The one is gone: Walter Bonatti passes away at 81
Posted: Sep 14, 2011 11:56 am EDT
(Angela Benavides) The world's climbing community has lost its ultimate reference for excellence: Walter Bonatti died yesterday night at the age of 81.
The legendary climber represented, though his climbs and his life, the highest values in Alpinism. The north faces, the solo climbs, the first ascents and the exploration - Bonatti's resume is a compilation of ingenuity, elegance, courage, innovation, honesty and constant challenge, in the search for the raw beauty of pure climbing.
Recognition would need decades to come his way though. Instead, he fought accusations, envies and lies. Just because he had lived to tell the truth of what had happened on the first ascent of K2 - a dark story so different from the official fanfare.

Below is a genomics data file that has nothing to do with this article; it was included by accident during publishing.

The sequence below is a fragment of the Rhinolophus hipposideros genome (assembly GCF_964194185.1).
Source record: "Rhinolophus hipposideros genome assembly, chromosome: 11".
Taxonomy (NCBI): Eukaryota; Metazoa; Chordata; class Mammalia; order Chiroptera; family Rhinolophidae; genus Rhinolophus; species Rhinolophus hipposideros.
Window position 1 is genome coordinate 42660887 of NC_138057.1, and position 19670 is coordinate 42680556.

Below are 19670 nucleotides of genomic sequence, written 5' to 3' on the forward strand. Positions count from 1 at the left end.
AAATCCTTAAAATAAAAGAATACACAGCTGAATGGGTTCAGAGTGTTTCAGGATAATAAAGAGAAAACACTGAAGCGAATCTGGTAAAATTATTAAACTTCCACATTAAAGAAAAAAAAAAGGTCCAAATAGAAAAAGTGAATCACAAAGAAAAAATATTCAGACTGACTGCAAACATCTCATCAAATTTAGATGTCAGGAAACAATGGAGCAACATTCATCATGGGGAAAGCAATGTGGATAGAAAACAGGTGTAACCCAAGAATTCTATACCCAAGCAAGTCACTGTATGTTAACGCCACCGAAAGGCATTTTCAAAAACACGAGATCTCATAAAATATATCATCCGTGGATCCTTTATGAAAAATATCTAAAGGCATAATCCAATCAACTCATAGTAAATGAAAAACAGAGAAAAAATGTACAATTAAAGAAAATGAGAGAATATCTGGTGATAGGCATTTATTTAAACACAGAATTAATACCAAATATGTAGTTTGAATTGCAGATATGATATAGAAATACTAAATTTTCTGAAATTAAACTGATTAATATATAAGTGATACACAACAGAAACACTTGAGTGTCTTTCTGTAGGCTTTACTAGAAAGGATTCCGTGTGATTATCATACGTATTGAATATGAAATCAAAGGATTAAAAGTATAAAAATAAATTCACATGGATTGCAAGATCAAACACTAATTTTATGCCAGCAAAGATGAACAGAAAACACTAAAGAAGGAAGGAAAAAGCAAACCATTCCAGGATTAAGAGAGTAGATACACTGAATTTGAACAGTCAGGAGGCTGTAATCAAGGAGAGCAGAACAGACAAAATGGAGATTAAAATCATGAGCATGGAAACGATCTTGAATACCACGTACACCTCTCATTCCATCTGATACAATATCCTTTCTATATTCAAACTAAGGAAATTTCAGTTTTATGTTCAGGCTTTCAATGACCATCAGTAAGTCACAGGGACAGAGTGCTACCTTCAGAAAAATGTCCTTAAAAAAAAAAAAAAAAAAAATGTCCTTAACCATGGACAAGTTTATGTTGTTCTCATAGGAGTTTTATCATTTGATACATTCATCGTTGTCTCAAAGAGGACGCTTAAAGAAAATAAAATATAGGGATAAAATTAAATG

He fought for the truth to prevail and, in the end, succeeded. Not that he cared anymore: Walter never forgot neither forgave his former accusers, even after they confessed and apologized. By then, he had simply stopped climbing (in style, by opening a new route on Matterhorn's north face, solo) and become a reporter - a job in which, not surprisingly, he also excelled.
Sumarizing, Walter Bonatti reached out for the uttermost difficulty, the unexplored, the impossible. His name is written forever on many of the most beautiful mountain faces of the world: from the East Face of the Grand Capucin (opened in 1951) to Gasherbrum IV's Shining Wall (1958) or the Cima Ovest di lavaredo (winter 1963). Pitch by pitch, he opened new routes and showed the way to a new generation of climbers. Or so he wished. Or so the entire climbing community wished, as they mourn today.
Rest in peace, Walter Bonatti.
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